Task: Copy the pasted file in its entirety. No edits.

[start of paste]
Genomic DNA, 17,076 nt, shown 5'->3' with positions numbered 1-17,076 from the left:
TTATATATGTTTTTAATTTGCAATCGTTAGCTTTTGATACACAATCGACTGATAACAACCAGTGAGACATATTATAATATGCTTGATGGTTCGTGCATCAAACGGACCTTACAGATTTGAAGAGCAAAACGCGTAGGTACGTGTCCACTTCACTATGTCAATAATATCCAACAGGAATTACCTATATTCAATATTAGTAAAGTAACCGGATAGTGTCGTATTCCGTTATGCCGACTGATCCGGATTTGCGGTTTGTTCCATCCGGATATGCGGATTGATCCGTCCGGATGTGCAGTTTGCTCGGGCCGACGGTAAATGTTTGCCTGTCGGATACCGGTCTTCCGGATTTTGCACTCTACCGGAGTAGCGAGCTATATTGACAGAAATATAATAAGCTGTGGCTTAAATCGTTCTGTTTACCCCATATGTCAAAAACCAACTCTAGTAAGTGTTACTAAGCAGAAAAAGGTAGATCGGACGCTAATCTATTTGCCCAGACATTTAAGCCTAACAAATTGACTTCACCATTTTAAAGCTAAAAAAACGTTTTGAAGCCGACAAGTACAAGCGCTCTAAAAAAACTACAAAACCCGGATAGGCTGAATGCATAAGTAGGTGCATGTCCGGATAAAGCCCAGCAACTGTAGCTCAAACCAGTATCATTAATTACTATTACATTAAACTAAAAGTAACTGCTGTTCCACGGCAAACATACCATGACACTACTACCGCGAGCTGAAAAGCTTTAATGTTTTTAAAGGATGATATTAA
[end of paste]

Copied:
Genomic DNA, 17,076 nt, shown 5'->3' with positions numbered 1-17,076 from the left:
TTATATATGTTTTTAATTTGCAATCGTTAGCTTTTGATACACAATCGACTGATAACAACCAGTGAGACATATTATAATATGCTTGATGGTTCGTGCATCAAACGGACCTTACAGATTTGAAGAGCAAAACGCGTAGGTACGTGTCCACTTCACTATGTCAATAATATCCAACAGGAATTACCTATATTCAATATTAGTAAAGTAACCGGATAGTGTCGTATTCCGTTATGCCGACTGATCCGGATTTGCGGTTTGTTCCATCCGGATATGCGGATTGATCCGTCCGGATGTGCAGTTTGCTCGGGCCGACGGTAAATGTTTGCCTGTCGGATACCGGTCTTCCGGATTTTGCACTCTACCGGAGTAGCGAGCTATATTGACAGAAATATAATAAGCTGTGGCTTAAATCGTTCTGTTTACCCCATATGTCAAAAACCAACTCTAGTAAGTGTTACTAAGCAGAAAAAGGTAGATCGGACGCTAATCTATTTGCCCAGACATTTAAGCCTAACAAATTGACTTCACCATTTTAAAGCTAAAAAAACGTTTTGAAGCCGACAAGTACAAGCGCTCTAAAAAAACTACAAAACCCGGATAGGCTGAATGCATAAGTAGGTGCATGTCCGGATAAAGCCCAGCAACTGTAGCTCAAACCAGTATCATTAATTACTATTACATTAAACTAAAAGTAACTGCTGTTCCACGGCAAACATACCATGACACTACTACCGCGAGCTGAAAAGCTTTAATGTTTTTAAAGGATGATATTAA